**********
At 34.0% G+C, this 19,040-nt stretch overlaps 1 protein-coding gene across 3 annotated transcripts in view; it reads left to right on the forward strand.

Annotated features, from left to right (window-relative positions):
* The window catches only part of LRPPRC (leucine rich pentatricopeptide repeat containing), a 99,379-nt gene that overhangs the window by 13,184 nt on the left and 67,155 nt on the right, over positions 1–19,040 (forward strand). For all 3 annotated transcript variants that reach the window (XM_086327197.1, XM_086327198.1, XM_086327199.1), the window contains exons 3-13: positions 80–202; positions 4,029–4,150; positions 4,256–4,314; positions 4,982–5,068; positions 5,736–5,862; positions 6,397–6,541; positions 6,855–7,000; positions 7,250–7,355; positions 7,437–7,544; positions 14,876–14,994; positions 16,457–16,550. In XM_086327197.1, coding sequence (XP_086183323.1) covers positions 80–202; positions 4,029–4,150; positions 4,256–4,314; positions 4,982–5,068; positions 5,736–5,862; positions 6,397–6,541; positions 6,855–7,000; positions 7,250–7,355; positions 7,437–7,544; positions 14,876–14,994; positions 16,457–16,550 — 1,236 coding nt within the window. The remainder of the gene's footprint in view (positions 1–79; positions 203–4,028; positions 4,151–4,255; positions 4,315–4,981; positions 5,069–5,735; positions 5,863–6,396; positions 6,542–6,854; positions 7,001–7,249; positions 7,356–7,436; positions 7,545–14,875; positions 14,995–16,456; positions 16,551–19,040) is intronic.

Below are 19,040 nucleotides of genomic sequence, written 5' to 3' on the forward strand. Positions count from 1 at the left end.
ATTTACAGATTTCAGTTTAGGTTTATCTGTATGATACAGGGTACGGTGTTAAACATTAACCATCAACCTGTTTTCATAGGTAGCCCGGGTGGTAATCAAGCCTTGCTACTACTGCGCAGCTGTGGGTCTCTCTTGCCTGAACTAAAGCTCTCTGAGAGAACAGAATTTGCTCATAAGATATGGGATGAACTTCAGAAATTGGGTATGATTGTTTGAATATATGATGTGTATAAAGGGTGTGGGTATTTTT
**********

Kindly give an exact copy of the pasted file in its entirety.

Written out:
At 34.0% G+C, this 19,040-nt stretch overlaps 1 protein-coding gene across 3 annotated transcripts in view; it reads left to right on the forward strand.

Annotated features, from left to right (window-relative positions):
* The window catches only part of LRPPRC (leucine rich pentatricopeptide repeat containing), a 99,379-nt gene that overhangs the window by 13,184 nt on the left and 67,155 nt on the right, over positions 1–19,040 (forward strand). For all 3 annotated transcript variants that reach the window (XM_086327197.1, XM_086327198.1, XM_086327199.1), the window contains exons 3-13: positions 80–202; positions 4,029–4,150; positions 4,256–4,314; positions 4,982–5,068; positions 5,736–5,862; positions 6,397–6,541; positions 6,855–7,000; positions 7,250–7,355; positions 7,437–7,544; positions 14,876–14,994; positions 16,457–16,550. In XM_086327197.1, coding sequence (XP_086183323.1) covers positions 80–202; positions 4,029–4,150; positions 4,256–4,314; positions 4,982–5,068; positions 5,736–5,862; positions 6,397–6,541; positions 6,855–7,000; positions 7,250–7,355; positions 7,437–7,544; positions 14,876–14,994; positions 16,457–16,550 — 1,236 coding nt within the window. The remainder of the gene's footprint in view (positions 1–79; positions 203–4,028; positions 4,151–4,255; positions 4,315–4,981; positions 5,069–5,735; positions 5,863–6,396; positions 6,542–6,854; positions 7,001–7,249; positions 7,356–7,436; positions 7,545–14,875; positions 14,995–16,456; positions 16,551–19,040) is intronic.

Below are 19,040 nucleotides of genomic sequence, written 5' to 3' on the forward strand. Positions count from 1 at the left end.
ATTTACAGATTTCAGTTTAGGTTTATCTGTATGATACAGGGTACGGTGTTAAACATTAACCATCAACCTGTTTTCATAGGTAGCCCGGGTGGTAATCAAGCCTTGCTACTACTGCGCAGCTGTGGGTCTCTCTTGCCTGAACTAAAGCTCTCTGAGAGAACAGAATTTGCTCATAAGATATGGGATGAACTTCAGAAATTGGGTATGATTGTTTGAATATATGATGTGTATAAAGGGTGTGGGTATTTTT